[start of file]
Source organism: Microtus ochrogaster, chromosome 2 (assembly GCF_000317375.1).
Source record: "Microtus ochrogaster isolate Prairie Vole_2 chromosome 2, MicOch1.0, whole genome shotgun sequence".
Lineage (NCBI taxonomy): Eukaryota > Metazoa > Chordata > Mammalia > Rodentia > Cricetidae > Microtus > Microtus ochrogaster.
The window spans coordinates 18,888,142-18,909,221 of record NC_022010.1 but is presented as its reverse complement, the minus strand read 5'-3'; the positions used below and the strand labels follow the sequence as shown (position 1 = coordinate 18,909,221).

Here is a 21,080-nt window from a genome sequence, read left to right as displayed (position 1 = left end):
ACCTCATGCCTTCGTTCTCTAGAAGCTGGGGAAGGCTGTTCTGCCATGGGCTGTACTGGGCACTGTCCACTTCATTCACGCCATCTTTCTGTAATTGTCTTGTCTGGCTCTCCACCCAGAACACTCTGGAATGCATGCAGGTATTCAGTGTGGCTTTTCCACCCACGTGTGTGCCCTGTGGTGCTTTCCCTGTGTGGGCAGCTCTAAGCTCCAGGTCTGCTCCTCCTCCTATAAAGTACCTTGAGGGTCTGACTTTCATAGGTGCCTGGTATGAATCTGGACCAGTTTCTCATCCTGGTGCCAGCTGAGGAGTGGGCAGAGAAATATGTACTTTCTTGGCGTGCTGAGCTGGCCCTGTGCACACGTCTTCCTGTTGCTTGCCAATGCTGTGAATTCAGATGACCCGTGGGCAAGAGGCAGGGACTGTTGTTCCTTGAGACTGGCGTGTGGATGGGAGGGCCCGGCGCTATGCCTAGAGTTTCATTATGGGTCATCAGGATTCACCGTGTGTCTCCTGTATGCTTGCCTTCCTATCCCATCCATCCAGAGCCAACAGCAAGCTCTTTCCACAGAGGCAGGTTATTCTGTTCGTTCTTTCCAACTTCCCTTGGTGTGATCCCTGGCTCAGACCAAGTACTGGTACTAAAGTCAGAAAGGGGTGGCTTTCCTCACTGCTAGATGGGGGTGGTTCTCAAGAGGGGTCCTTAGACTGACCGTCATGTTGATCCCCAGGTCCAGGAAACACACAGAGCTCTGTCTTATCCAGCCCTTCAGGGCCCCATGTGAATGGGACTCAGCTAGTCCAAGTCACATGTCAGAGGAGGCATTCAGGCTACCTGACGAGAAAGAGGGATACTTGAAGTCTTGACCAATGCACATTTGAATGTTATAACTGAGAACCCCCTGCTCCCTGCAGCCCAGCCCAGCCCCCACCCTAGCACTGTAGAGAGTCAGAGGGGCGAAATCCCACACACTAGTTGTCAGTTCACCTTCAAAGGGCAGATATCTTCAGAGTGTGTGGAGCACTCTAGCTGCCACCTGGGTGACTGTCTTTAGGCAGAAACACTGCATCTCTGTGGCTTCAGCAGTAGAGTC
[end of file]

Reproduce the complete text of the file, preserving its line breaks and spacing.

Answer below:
Source organism: Microtus ochrogaster, chromosome 2 (assembly GCF_000317375.1).
Source record: "Microtus ochrogaster isolate Prairie Vole_2 chromosome 2, MicOch1.0, whole genome shotgun sequence".
Lineage (NCBI taxonomy): Eukaryota > Metazoa > Chordata > Mammalia > Rodentia > Cricetidae > Microtus > Microtus ochrogaster.
The window spans coordinates 18,888,142-18,909,221 of record NC_022010.1 but is presented as its reverse complement, the minus strand read 5'-3'; the positions used below and the strand labels follow the sequence as shown (position 1 = coordinate 18,909,221).

Here is a 21,080-nt window from a genome sequence, read left to right as displayed (position 1 = left end):
ACCTCATGCCTTCGTTCTCTAGAAGCTGGGGAAGGCTGTTCTGCCATGGGCTGTACTGGGCACTGTCCACTTCATTCACGCCATCTTTCTGTAATTGTCTTGTCTGGCTCTCCACCCAGAACACTCTGGAATGCATGCAGGTATTCAGTGTGGCTTTTCCACCCACGTGTGTGCCCTGTGGTGCTTTCCCTGTGTGGGCAGCTCTAAGCTCCAGGTCTGCTCCTCCTCCTATAAAGTACCTTGAGGGTCTGACTTTCATAGGTGCCTGGTATGAATCTGGACCAGTTTCTCATCCTGGTGCCAGCTGAGGAGTGGGCAGAGAAATATGTACTTTCTTGGCGTGCTGAGCTGGCCCTGTGCACACGTCTTCCTGTTGCTTGCCAATGCTGTGAATTCAGATGACCCGTGGGCAAGAGGCAGGGACTGTTGTTCCTTGAGACTGGCGTGTGGATGGGAGGGCCCGGCGCTATGCCTAGAGTTTCATTATGGGTCATCAGGATTCACCGTGTGTCTCCTGTATGCTTGCCTTCCTATCCCATCCATCCAGAGCCAACAGCAAGCTCTTTCCACAGAGGCAGGTTATTCTGTTCGTTCTTTCCAACTTCCCTTGGTGTGATCCCTGGCTCAGACCAAGTACTGGTACTAAAGTCAGAAAGGGGTGGCTTTCCTCACTGCTAGATGGGGGTGGTTCTCAAGAGGGGTCCTTAGACTGACCGTCATGTTGATCCCCAGGTCCAGGAAACACACAGAGCTCTGTCTTATCCAGCCCTTCAGGGCCCCATGTGAATGGGACTCAGCTAGTCCAAGTCACATGTCAGAGGAGGCATTCAGGCTACCTGACGAGAAAGAGGGATACTTGAAGTCTTGACCAATGCACATTTGAATGTTATAACTGAGAACCCCCTGCTCCCTGCAGCCCAGCCCAGCCCCCACCCTAGCACTGTAGAGAGTCAGAGGGGCGAAATCCCACACACTAGTTGTCAGTTCACCTTCAAAGGGCAGATATCTTCAGAGTGTGTGGAGCACTCTAGCTGCCACCTGGGTGACTGTCTTTAGGCAGAAACACTGCATCTCTGTGGCTTCAGCAGTAGAGTC